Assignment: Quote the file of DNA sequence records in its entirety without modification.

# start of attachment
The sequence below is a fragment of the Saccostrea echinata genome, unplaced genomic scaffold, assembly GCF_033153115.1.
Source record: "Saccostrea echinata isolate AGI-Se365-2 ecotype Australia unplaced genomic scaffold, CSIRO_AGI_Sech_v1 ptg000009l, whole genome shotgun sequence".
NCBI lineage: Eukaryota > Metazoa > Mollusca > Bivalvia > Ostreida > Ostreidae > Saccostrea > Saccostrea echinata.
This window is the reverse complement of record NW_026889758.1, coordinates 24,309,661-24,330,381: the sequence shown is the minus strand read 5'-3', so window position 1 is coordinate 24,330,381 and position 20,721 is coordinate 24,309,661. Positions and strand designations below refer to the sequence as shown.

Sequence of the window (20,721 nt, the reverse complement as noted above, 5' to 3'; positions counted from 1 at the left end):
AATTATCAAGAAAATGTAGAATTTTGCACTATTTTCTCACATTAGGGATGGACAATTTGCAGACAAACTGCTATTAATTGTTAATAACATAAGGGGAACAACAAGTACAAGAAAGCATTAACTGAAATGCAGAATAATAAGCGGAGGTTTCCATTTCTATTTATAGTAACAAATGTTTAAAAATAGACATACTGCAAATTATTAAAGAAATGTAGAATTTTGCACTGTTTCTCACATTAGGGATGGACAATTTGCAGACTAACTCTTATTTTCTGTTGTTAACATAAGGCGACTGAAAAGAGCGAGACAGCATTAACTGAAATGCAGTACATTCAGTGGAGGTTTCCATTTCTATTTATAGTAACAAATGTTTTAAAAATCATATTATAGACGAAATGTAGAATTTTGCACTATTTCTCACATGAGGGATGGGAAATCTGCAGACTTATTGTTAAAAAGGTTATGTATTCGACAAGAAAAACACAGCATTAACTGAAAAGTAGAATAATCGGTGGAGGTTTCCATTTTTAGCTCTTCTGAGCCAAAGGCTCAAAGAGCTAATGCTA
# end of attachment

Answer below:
The sequence below is a fragment of the Saccostrea echinata genome, unplaced genomic scaffold, assembly GCF_033153115.1.
Source record: "Saccostrea echinata isolate AGI-Se365-2 ecotype Australia unplaced genomic scaffold, CSIRO_AGI_Sech_v1 ptg000009l, whole genome shotgun sequence".
NCBI lineage: Eukaryota > Metazoa > Mollusca > Bivalvia > Ostreida > Ostreidae > Saccostrea > Saccostrea echinata.
This window is the reverse complement of record NW_026889758.1, coordinates 24,309,661-24,330,381: the sequence shown is the minus strand read 5'-3', so window position 1 is coordinate 24,330,381 and position 20,721 is coordinate 24,309,661. Positions and strand designations below refer to the sequence as shown.

Sequence of the window (20,721 nt, the reverse complement as noted above, 5' to 3'; positions counted from 1 at the left end):
AATTATCAAGAAAATGTAGAATTTTGCACTATTTTCTCACATTAGGGATGGACAATTTGCAGACAAACTGCTATTAATTGTTAATAACATAAGGGGAACAACAAGTACAAGAAAGCATTAACTGAAATGCAGAATAATAAGCGGAGGTTTCCATTTCTATTTATAGTAACAAATGTTTAAAAATAGACATACTGCAAATTATTAAAGAAATGTAGAATTTTGCACTGTTTCTCACATTAGGGATGGACAATTTGCAGACTAACTCTTATTTTCTGTTGTTAACATAAGGCGACTGAAAAGAGCGAGACAGCATTAACTGAAATGCAGTACATTCAGTGGAGGTTTCCATTTCTATTTATAGTAACAAATGTTTTAAAAATCATATTATAGACGAAATGTAGAATTTTGCACTATTTCTCACATGAGGGATGGGAAATCTGCAGACTTATTGTTAAAAAGGTTATGTATTCGACAAGAAAAACACAGCATTAACTGAAAAGTAGAATAATCGGTGGAGGTTTCCATTTTTAGCTCTTCTGAGCCAAAGGCTCAAAGAGCTAATGCTA